a fascinating and i think important larger issue is raised by the interesting
exchange between mark pizzato and molly olsen on a motif common to both "DMW"
and "12 Monkeys"-- a motif they suggestively call the "cinematic pieta" . . .
here are the relevant passages from the original exchange:
-- "Both films show men trapped by perverse/ethical systems, who need
women, as romantic, maternal figures, to help them find sanity, ethical
responsibility, and spiritual hope (if not physical freedom).
"Is this a trend . . .? Does this . . . cinematic pieta show a stale
archetype, an oppressive stereotype, or a new power for women in
-- "I think there are lots of precedents -- this male/female dynamic is almost
a cliche in older films, especially Westerns, where the woman comes into the
lawless, perverse, amoral town and shows the hero how to be civilized and
responsible (but not *too* civilized). . . .
*** END OF ORIGNAL MESSAGE ***
now it seems to me noteworthy that molly in responding to mark did not
answer the question about HOW to read this "pieta" motif . . . what interests
me about this is not how to classify the motif, but how IN PRINCIPLE one
would go about determining the answer to that question . . . the same textual
material seems capable of being read in two different, even opposite, ways,
so apparently ther's nothing "in the text itself" (as it were) to help
determine the proper response . . . surely some kind of contextualizing is
needed, but all too often such contextualizing means little more than
inviting critics or viewers to impose their own agendas, pre-conceptions,
and pre-judgments (i.e. pre-judices) on the text . . .
. . . the problem is particularly acute--or perhaps just seems so to me
because of my own concerns--in defining gender issues and attitudes in texts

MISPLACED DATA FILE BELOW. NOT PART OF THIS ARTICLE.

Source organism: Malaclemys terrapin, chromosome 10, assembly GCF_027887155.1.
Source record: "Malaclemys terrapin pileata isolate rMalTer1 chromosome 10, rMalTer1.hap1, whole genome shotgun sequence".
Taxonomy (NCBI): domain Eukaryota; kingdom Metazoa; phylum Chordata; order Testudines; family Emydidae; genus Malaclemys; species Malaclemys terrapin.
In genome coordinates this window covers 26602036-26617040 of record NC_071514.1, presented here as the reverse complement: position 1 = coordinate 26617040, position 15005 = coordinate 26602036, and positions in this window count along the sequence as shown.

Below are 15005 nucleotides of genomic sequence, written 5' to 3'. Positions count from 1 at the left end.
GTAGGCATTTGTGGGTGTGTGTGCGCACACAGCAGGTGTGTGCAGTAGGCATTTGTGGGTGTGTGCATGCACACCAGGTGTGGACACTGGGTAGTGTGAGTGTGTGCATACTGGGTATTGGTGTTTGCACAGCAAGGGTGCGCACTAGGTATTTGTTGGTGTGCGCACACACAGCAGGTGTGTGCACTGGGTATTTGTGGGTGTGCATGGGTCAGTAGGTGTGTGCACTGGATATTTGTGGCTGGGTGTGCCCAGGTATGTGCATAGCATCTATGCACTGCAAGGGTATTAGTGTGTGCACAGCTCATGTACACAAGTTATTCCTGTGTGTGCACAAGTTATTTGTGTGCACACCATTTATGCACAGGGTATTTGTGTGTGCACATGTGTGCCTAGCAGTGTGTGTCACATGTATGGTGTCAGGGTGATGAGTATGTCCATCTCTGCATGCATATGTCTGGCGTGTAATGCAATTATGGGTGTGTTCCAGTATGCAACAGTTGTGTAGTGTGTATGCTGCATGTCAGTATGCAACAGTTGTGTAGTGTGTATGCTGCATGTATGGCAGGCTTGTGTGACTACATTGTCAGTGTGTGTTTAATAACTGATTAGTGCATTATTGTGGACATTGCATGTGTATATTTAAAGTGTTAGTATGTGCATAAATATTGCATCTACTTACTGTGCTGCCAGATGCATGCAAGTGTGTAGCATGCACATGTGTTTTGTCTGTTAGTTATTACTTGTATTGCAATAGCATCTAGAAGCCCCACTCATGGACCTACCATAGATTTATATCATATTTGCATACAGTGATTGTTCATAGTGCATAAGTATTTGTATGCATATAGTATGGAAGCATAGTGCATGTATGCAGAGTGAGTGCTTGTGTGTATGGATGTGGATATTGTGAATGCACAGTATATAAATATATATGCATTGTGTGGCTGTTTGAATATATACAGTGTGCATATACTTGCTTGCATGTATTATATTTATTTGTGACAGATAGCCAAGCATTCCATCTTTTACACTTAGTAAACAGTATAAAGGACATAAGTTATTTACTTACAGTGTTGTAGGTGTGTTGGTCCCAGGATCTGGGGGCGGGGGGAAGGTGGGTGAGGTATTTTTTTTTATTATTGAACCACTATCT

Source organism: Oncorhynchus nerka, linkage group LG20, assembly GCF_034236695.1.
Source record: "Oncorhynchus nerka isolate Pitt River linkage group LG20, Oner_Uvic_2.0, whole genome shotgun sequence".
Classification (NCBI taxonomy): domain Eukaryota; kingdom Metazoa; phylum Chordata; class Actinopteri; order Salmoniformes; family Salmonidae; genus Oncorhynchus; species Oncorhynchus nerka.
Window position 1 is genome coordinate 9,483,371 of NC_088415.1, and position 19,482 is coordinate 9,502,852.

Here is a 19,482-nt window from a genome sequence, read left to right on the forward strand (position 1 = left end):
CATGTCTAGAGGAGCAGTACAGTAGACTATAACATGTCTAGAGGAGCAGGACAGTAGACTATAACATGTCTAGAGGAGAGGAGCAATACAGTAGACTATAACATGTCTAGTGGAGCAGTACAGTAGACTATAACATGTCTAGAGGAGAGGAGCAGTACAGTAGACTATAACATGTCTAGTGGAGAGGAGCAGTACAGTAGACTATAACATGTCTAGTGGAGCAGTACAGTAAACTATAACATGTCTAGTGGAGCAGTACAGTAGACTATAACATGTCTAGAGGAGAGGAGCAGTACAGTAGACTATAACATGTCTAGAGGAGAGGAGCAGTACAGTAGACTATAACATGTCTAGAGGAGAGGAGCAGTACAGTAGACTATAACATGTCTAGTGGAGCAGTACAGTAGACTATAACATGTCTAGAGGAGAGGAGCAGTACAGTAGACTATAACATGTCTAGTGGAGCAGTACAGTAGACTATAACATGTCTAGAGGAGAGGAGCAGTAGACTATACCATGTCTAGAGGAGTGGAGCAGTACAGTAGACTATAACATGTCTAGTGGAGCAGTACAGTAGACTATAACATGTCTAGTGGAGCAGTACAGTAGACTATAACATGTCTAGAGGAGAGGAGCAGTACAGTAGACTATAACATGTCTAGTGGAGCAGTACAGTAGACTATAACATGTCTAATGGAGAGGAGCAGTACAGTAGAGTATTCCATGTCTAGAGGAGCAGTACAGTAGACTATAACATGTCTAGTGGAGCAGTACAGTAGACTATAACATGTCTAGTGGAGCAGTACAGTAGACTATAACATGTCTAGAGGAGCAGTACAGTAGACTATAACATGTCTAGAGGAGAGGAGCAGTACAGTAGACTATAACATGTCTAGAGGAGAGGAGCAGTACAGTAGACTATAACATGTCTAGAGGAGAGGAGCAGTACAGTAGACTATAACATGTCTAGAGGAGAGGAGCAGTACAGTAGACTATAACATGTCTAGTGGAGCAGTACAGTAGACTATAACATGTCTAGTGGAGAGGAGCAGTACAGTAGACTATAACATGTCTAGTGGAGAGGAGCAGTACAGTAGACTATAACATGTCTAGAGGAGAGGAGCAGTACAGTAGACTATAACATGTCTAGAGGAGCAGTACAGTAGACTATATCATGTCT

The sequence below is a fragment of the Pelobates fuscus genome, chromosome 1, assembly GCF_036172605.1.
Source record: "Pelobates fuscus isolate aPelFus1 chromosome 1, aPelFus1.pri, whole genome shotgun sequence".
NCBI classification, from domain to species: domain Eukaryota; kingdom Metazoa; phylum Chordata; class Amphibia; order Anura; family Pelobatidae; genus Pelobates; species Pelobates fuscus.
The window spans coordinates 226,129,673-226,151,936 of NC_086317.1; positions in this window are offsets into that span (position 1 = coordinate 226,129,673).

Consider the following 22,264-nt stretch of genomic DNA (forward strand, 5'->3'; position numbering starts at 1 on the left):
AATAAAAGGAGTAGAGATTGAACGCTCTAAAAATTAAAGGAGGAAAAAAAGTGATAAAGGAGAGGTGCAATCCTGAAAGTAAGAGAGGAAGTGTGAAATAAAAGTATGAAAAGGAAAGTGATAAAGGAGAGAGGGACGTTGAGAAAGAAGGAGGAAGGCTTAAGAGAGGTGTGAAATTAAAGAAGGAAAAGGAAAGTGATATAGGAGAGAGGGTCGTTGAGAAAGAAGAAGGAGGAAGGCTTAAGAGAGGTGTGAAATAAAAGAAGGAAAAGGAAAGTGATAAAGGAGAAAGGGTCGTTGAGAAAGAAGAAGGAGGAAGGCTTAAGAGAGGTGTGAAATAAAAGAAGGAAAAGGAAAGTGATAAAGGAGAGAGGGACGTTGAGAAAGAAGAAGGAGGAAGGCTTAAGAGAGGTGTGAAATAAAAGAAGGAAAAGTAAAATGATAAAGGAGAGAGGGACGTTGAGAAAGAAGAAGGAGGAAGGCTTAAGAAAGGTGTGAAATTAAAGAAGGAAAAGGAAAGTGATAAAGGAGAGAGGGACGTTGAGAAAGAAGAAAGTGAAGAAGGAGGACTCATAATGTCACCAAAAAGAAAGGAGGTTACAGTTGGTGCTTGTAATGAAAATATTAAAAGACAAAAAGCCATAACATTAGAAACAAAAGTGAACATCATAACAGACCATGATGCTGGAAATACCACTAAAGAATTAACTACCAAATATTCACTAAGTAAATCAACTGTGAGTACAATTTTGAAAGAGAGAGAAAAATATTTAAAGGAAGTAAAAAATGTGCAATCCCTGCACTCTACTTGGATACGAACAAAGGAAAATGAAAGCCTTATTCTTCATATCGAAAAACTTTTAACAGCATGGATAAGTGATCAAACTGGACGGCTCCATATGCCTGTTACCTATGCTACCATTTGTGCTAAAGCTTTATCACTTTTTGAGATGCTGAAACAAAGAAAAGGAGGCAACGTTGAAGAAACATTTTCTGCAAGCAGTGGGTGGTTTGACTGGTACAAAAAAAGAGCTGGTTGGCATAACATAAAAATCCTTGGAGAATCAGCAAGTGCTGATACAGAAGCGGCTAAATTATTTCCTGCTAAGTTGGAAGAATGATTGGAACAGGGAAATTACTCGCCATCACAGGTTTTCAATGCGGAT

. . . so that, to take a striking example, the [in]famous coke ad that shows
a "hunk" taking off his t-shirt while women ogle has been seen
a. an explotation of men, in which the roles are finally reversed
and the turning of persons into commodities or objects gets imposed
on males as well . . . and also as
b. a subtle but pernicious explotiation of women in its pretending
that the power relationship really pertaining to men and women in the
world are so fluid and readily reversible
to me, the only immediately available way of resolving this problem is to
assume that meaning is ENTIRELY contextual, and a function of the viewer's
[or reader's] preconceptions . . . but that gets us in to lots of trouble and
makes it impossible to disagree with, object to, or reject the claims of a text
. . . for in saying that meaning is entirely contextual we paint ourselves
into a corner where we have to posit that texts really don't SAY anything at
all . . . and how can you disagree with silence?
to return briefly to one example--the HIGH NOON example cited in the orginal
exchange: we may want to say that the depiction of grace kelly as a
redeeming figure is objectionable (in positing that that's the only role
available to women) or noble (in showing a more humane way of living) . . .
but both of those responses--which are clearly audience responses--depend on
first agreeing that the text itself DOES in fact depict kelly as redeemer . .
. what makes the olsen-pizzato exchange so intersting to me is the way it
points out the need to base a response on some textual constaints while at
the same time not allowing room for theorizing those constraints . . .
i apolgize for going on so long . . . the issue is a complex one, and i
wanted to try to do it a modicum of justice . . . and i realize that i haven't
really succeeded in sorting matters out adequately. . . still, i hope that some
responses will move this discussion along in useful ways
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